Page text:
As a test, I completed my "Holiday Shape" project using this prototype. The project was a great success. The Holiday Shape project can be found here:
In addition, I took the machine out for a spin at my local Woodcraft. I was able to transport the machine easily by myself.
New Project Goals Added
Since the first build was only going to be a proof of concept, I knew it would be nowhere close to the final design. Normally when I design a new machine I do several iterations. With each new build making improvements on the last.
The machine was an overall success, but it was a little heavy and had no place to mount the drive controller and power supply. I decided to add the following goals to the project based on knowledge gained from the proof of concept.
Must use engineered material for the frame (plastic, plywood, or melamine panels)
Frame must be large enough to hold the controller, power supply, computer interface.
Must have a clamp table
Must have at least 10” x 8” cutting area.
KReduCNC Second Stage Design Summary
The design for the KReduCNC1 was done using Autodesk Inventor. This gives me an easy way to create illustrations and drawing files for this project. An exploded view of the design is shown here.
The final design ended up with a 11” x 9” cutting area.
It supports a small rotary or flex shaft tool as its spindle. Shown in Figure 1 is a Foredom spindle. A clamp table with an adjustable fence are just some of the features I will add to this build
Composed of two identical side panels with separate front and rear panels. A brace is also added to the top. Sufficient cutouts are added for future updates. In my build I used melamine coated particle board. The design supports any 3/4” material. 18mm baltic birch works as well, but can be pricey.
The Y-axis consists of two 8mm rods running between the front and rear panels. Sitting on the two rods are four trucks that will carry the load of the table.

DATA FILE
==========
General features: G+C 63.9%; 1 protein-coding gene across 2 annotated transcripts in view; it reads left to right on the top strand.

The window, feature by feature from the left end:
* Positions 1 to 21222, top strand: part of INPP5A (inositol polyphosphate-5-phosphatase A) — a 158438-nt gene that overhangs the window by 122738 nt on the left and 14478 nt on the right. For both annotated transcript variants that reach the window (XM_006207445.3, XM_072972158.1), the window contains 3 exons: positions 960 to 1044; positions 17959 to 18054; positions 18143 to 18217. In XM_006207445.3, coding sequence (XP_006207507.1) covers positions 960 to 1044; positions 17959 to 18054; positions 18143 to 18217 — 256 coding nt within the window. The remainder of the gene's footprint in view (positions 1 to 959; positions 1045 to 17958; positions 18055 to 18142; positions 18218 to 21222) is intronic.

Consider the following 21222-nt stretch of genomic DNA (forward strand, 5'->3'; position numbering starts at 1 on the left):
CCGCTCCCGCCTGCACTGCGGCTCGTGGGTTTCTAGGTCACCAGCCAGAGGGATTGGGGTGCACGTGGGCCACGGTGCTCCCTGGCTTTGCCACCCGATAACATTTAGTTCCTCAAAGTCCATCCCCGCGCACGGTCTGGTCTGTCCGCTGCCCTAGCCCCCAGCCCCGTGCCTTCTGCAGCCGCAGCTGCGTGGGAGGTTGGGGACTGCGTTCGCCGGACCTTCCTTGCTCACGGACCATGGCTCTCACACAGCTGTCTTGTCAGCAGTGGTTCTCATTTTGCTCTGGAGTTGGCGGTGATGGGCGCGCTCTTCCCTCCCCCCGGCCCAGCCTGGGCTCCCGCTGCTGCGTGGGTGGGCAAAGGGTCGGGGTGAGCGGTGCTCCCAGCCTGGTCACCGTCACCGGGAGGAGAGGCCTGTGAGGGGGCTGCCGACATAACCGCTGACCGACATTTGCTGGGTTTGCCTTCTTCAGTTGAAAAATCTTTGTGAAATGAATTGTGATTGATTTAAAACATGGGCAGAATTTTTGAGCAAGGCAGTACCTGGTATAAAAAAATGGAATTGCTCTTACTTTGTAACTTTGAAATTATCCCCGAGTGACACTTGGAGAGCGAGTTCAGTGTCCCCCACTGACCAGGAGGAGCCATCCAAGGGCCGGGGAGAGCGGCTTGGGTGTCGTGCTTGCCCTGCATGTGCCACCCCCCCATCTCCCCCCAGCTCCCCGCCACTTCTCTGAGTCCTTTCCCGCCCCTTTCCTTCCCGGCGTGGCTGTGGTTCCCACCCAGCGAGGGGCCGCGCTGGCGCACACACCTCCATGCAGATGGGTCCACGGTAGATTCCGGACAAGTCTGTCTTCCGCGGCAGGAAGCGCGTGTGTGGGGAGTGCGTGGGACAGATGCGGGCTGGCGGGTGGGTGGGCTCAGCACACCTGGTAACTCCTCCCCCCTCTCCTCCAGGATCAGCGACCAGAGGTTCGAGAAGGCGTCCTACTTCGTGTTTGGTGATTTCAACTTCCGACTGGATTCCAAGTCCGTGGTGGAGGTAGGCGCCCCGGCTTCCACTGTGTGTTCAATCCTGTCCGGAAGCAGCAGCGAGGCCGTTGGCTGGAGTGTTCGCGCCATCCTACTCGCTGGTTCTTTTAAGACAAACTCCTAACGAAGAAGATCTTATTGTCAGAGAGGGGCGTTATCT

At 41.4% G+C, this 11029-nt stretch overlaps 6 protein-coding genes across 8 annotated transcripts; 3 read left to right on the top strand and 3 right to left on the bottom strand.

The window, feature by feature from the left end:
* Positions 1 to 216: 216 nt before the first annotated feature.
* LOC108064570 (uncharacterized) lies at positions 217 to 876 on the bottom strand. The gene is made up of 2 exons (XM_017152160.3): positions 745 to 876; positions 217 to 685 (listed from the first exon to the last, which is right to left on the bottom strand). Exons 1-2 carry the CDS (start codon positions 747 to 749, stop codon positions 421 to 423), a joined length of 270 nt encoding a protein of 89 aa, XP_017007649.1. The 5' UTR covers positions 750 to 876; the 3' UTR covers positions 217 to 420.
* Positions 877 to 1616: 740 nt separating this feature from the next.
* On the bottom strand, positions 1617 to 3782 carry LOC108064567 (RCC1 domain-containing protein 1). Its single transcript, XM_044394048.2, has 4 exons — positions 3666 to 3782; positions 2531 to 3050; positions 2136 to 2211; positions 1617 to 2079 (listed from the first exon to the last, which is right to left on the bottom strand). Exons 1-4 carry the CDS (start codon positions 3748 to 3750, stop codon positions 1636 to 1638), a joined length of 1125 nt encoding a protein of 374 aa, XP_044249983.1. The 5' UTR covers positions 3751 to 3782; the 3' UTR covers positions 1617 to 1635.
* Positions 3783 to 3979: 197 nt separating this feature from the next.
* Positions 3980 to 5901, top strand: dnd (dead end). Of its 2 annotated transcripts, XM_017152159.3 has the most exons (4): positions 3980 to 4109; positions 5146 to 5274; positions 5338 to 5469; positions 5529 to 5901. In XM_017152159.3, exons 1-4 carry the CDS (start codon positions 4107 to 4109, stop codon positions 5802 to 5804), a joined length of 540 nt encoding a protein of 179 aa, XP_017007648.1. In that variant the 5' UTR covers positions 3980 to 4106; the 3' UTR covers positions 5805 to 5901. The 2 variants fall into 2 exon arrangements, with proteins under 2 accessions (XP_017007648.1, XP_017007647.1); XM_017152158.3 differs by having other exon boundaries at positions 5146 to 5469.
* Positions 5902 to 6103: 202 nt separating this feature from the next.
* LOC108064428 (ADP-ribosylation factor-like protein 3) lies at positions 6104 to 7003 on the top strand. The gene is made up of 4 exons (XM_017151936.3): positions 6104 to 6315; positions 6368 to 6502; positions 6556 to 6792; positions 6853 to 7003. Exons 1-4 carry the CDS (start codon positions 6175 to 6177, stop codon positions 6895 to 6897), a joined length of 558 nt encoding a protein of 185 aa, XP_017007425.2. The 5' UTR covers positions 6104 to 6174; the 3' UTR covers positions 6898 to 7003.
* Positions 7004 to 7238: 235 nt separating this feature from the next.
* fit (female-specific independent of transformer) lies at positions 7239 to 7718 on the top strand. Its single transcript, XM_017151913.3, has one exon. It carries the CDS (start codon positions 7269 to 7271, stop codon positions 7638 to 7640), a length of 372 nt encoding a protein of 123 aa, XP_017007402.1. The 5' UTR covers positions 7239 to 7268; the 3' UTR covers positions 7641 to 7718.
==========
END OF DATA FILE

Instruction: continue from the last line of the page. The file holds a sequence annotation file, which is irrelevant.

The X-axis consists of two 8mm rods running between the two side panels. Four trucks and a plate will complete the X-axis and support the weight of the Z-axis and spindle.
The Z-Axis consists of two 8mm rods attached to the X-axis plate. Four trucks attached to the rods support a Z-plate that is used to attach the spindle mounts.
The X, Y, and Z are driven by three NEMA 17 motors, a 5mm to 8mm coupler and an 8mm nut.
The spindle mount is cut from a piece of 3/8” expanded PVC. It could also be made from 9mm baltic birch plywood.
The spindle mounts shown in the exploded view were cut to fit a Proxxon MICROMOT 50.
The controller is a very inexpensive 3-axis controller that I have used on other small builds. Both the controller and power supply are mounted under the machine, on a platform that isolates them from any debris crated by the machine.
Tools Needed to Build the KReduCNC
You will need at the very least a small drill press to accurately drill the holes on this build. It is important that they all be perpendicular to the component in which they are placed.
For cutting the actual components a Jigsaw can be used as long as the top and sides of the components are square. A small table saw would make the job easier but is not required.
You will need a small and large phillips screw driver and various allen wrenches to tighten grub screws used on the couplers and brackets.
A 5/16” and 7/16” wrench will also be needed for some of the bolts that are used.
For measuring a small square and a digital caliper will help you tune things later in the build. A volt meter and soldering iron may also come in handy later as well.
Work in Progress
The KReduCNC is a work in progress. I have provided enough information to build this CNC. In time I will post component upgrades as well as additional files for some of the existing components.
If you decide to build the KReduCNC and get stuck because I have ommited something, please contact me via this site.
KReduCNC in Action
First cuts with Proxxon IBS/E spindle
KReduCNC Making a Toolholder
KReduCNC with Engraver